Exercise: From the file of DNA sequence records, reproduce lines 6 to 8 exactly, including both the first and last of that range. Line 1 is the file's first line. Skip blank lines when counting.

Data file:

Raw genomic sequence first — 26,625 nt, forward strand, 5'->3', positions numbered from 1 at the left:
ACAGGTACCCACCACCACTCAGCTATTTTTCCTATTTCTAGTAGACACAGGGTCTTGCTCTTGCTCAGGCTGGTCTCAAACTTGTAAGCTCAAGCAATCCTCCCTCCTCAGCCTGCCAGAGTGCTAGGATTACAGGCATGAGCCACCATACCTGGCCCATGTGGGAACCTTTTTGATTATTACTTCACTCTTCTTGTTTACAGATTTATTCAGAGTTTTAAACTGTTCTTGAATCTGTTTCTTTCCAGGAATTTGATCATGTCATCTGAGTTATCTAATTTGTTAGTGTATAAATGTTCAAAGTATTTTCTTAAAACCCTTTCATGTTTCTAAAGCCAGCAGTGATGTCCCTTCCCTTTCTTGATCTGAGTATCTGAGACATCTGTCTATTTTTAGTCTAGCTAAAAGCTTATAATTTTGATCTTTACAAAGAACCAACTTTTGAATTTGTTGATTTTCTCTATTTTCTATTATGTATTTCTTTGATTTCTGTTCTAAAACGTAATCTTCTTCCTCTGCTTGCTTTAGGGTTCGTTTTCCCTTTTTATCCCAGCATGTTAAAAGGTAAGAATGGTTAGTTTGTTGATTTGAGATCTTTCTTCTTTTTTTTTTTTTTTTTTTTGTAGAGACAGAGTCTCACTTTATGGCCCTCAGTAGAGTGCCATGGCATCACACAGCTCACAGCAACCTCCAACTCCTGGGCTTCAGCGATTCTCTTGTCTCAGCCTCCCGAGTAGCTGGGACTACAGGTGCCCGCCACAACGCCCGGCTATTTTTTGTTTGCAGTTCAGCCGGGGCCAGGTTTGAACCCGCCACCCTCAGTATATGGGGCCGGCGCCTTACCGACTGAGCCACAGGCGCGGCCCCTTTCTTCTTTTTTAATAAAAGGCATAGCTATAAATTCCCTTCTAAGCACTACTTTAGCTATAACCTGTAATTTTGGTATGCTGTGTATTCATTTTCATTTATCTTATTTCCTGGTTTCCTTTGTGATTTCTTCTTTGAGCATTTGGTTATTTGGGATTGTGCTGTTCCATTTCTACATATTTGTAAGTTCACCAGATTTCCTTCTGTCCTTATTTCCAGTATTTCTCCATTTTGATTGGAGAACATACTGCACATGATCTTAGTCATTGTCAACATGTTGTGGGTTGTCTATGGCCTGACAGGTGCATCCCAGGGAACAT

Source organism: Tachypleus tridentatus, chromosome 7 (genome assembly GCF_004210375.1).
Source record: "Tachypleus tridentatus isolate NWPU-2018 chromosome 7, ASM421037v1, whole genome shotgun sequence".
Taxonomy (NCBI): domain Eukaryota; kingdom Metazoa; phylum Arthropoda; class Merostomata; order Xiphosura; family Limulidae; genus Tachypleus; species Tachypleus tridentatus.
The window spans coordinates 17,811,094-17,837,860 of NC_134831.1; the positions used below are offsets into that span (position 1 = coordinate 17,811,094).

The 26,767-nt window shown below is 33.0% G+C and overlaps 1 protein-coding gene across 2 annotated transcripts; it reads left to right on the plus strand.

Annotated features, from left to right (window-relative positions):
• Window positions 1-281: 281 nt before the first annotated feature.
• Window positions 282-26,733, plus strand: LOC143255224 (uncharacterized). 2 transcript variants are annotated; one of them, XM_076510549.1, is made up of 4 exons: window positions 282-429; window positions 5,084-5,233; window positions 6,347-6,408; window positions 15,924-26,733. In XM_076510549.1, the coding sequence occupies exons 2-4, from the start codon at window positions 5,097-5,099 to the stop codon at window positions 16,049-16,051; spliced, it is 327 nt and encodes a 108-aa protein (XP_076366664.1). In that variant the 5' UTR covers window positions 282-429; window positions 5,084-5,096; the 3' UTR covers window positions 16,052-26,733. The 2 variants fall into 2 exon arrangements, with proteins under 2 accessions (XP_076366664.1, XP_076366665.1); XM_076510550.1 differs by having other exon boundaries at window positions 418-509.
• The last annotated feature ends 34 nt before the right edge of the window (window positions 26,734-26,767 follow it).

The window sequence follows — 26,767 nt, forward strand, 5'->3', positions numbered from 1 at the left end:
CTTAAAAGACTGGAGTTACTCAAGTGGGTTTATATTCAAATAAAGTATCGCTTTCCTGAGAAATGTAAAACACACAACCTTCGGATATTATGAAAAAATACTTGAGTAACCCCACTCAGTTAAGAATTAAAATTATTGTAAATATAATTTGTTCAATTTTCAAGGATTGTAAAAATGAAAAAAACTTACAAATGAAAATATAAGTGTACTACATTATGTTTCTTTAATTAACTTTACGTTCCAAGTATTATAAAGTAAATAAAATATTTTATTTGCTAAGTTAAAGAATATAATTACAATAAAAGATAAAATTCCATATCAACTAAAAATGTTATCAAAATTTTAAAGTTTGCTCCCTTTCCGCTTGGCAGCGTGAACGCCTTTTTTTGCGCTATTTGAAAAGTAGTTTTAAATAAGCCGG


The window spans coordinates 17,811,094-17,837,860 of NC_134831.1; the positions used below are offsets into that span (position 1 = coordinate 17,811,094).

The 26,767-nt window shown below is 33.0% G+C and overlaps 1 protein-coding gene across 2 annotated transcripts; it reads left to right on the plus strand.

Annotated features, from left to right (window-relative positions):